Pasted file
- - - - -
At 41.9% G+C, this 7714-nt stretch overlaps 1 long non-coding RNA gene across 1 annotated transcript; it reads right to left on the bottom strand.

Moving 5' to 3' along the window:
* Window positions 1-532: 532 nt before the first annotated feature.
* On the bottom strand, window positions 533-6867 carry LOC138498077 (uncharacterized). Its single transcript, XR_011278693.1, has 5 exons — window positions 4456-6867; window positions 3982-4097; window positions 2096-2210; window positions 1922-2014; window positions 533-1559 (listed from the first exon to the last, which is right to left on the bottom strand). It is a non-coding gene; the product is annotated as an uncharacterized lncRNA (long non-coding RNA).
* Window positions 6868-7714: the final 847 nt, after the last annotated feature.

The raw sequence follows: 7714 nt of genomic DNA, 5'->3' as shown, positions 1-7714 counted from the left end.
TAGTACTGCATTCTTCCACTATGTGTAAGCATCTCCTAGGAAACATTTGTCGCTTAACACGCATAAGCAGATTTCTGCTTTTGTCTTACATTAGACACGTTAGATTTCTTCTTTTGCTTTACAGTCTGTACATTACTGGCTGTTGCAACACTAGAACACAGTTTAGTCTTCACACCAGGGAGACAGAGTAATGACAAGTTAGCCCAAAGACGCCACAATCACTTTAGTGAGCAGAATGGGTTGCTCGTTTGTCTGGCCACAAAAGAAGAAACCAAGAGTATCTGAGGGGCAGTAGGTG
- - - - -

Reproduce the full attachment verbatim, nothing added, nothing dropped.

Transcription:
At 41.9% G+C, this 7714-nt stretch overlaps 1 long non-coding RNA gene across 1 annotated transcript; it reads right to left on the bottom strand.

Moving 5' to 3' along the window:
* Window positions 1-532: 532 nt before the first annotated feature.
* On the bottom strand, window positions 533-6867 carry LOC138498077 (uncharacterized). Its single transcript, XR_011278693.1, has 5 exons — window positions 4456-6867; window positions 3982-4097; window positions 2096-2210; window positions 1922-2014; window positions 533-1559 (listed from the first exon to the last, which is right to left on the bottom strand). It is a non-coding gene; the product is annotated as an uncharacterized lncRNA (long non-coding RNA).
* Window positions 6868-7714: the final 847 nt, after the last annotated feature.

The raw sequence follows: 7714 nt of genomic DNA, 5'->3' as shown, positions 1-7714 counted from the left end.
TAGTACTGCATTCTTCCACTATGTGTAAGCATCTCCTAGGAAACATTTGTCGCTTAACACGCATAAGCAGATTTCTGCTTTTGTCTTACATTAGACACGTTAGATTTCTTCTTTTGCTTTACAGTCTGTACATTACTGGCTGTTGCAACACTAGAACACAGTTTAGTCTTCACACCAGGGAGACAGAGTAATGACAAGTTAGCCCAAAGACGCCACAATCACTTTAGTGAGCAGAATGGGTTGCTCGTTTGTCTGGCCACAAAAGAAGAAACCAAGAGTATCTGAGGGGCAGTAGGTG